Opinion

Think before you burn

The dry weather and sunshine is great for enjoying outdoor activities, but it’s also a dangerous time for fires.

Although the burn ban has not been reinstated, the dangers of outdoor burning are still prevalent. It doesn’t take long for a fire to grow out of control and the consequences can be extreme. Along with the summer months come recreational fires whether it’s while out camping our simply gathering friends together for a bon fire. Many residents, however, may not be familiar with what is considered a legal recreational fire. A common question received by Central Kitsap Fire & Rescue, according to spokeswoman Theresa MacLennan, is, “What is a recreational fire and does it require a burn ban?”

The answer, “A recreational fire is the burning of seasoned firewood or charcoal briquettes in an outdoor fireplace, barbecue grill or barbecue pit and with a total fuel area of 3 feet or less in diameter and 2 feet or less in height for pleasure, religious, ceremonial, cooking or similar purposes. A recreational fire does not involve the burning of rubbish or even one branch of natural vegetation. If you are having regular campfires for the purpose of getting rid of branches and yard debris, that is not considered a recreational fire and is a violation of Washington state law. A recreational fire does not require a fire department-issued burn permit,” according to MacLennan.

Recreational fires are allowed within the Central Kitsap “No Burn Zone” with a few exceptions including when an air quality burn ban has been implemented by the Puget Sound Clean Air Agency or when a Phase II burn ban goes into effect.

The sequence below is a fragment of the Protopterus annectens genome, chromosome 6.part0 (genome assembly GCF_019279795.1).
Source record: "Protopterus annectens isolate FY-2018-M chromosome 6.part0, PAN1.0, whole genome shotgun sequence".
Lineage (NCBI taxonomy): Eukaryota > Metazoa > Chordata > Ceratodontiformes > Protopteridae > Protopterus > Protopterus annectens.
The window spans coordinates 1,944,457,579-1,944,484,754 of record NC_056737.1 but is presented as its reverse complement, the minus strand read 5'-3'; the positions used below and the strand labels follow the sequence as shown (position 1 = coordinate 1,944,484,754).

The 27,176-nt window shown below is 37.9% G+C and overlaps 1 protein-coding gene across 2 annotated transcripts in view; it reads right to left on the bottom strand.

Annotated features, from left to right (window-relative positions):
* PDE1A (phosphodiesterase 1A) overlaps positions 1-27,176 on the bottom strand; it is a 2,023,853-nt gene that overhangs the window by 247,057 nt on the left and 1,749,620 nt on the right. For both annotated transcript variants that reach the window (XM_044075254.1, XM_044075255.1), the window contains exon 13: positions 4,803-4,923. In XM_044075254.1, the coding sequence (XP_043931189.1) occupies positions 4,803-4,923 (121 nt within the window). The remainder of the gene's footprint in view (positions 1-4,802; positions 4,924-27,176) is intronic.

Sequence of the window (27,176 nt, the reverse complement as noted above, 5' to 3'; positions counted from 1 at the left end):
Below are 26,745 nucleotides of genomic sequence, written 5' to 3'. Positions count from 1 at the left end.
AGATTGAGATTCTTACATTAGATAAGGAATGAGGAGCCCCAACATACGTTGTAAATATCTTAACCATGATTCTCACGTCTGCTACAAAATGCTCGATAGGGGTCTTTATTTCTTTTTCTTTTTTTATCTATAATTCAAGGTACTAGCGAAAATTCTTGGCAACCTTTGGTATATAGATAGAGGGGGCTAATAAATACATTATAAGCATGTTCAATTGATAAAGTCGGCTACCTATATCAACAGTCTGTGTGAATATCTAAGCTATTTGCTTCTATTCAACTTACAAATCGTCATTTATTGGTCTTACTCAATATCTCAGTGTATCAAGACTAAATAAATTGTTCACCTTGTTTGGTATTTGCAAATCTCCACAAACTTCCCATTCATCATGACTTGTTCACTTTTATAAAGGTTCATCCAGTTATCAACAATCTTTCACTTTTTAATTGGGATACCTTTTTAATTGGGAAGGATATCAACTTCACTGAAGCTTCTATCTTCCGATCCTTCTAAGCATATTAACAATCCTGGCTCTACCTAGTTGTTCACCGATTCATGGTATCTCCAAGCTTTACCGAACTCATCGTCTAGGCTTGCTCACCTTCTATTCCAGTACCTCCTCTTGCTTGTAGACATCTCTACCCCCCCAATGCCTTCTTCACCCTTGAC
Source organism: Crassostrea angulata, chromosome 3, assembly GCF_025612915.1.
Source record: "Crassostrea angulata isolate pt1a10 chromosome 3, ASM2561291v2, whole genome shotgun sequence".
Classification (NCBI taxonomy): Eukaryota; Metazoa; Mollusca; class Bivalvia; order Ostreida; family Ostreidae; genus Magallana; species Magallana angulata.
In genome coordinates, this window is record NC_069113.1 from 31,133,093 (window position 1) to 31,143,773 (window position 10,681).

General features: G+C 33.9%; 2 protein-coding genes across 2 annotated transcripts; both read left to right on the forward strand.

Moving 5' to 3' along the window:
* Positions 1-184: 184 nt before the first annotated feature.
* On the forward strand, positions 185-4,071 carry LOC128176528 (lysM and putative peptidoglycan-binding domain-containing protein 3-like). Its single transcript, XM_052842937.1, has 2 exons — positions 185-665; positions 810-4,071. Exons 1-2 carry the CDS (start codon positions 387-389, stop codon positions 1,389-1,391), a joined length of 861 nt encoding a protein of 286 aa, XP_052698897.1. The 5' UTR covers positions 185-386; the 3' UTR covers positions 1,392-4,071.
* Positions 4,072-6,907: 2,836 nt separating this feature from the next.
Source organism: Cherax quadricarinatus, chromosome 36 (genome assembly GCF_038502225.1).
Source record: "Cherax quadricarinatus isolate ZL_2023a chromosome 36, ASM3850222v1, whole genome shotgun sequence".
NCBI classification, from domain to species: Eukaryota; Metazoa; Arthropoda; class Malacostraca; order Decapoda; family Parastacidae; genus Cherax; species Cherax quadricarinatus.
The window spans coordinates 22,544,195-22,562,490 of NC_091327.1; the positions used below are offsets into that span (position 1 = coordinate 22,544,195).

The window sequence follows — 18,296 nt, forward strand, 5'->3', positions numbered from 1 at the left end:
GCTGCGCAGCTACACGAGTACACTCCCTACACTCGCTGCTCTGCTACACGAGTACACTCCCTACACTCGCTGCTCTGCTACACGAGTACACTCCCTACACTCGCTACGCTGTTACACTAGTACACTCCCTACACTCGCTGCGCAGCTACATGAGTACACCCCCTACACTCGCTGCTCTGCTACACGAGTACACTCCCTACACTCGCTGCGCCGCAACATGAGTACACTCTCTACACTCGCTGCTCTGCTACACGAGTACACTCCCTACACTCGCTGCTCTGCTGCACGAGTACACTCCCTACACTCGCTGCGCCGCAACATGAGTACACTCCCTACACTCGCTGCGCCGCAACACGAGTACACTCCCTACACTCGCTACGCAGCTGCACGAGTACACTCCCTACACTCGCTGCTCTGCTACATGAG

Although recreational fires do not require a permit, common sense is an important requirement. The best way to keep up on the burn ban status is to check out CKFR’s Web site at www.ckfr.org or call the CKFR burning information line at (360) 447-3555.

The following general provisions also should be followed:

Location The location of a recreational fire should be at least 25 feet from any structure or other combustible materials.

Environmental factors Weather and water availability could adversely affect the ability to have a recreational fire. Drought, high winds, water shortages and dry brush or other conditions could preclude the allowance of fires.

Ability to extinguish the fire A shovel, a fully charged garden hose, or a 5-gallon bucket of water must be present at the fire site.

Supervision At least one responsible adult must be at the fire site and be capable of extinguishing the flames rapidly if dangerous fire conditions arise. An adult shall remain at the fire site from the beginning of the fire until the fire is completely extinguished.

Smoke emissions In the event 911 receives a complaint about smoke emissions from any recreational fire, the fire may need to be extinguished. Keep smoke emissions to a minimum.

Burn ban Puget Sound Clean Air Agency occasionally issues an air quality burn ban. In the event of an air quality burn ban, fires of all types are prohibited. It is the responsibility of the permittee to ensure no such ban exists prior to starting a fire.

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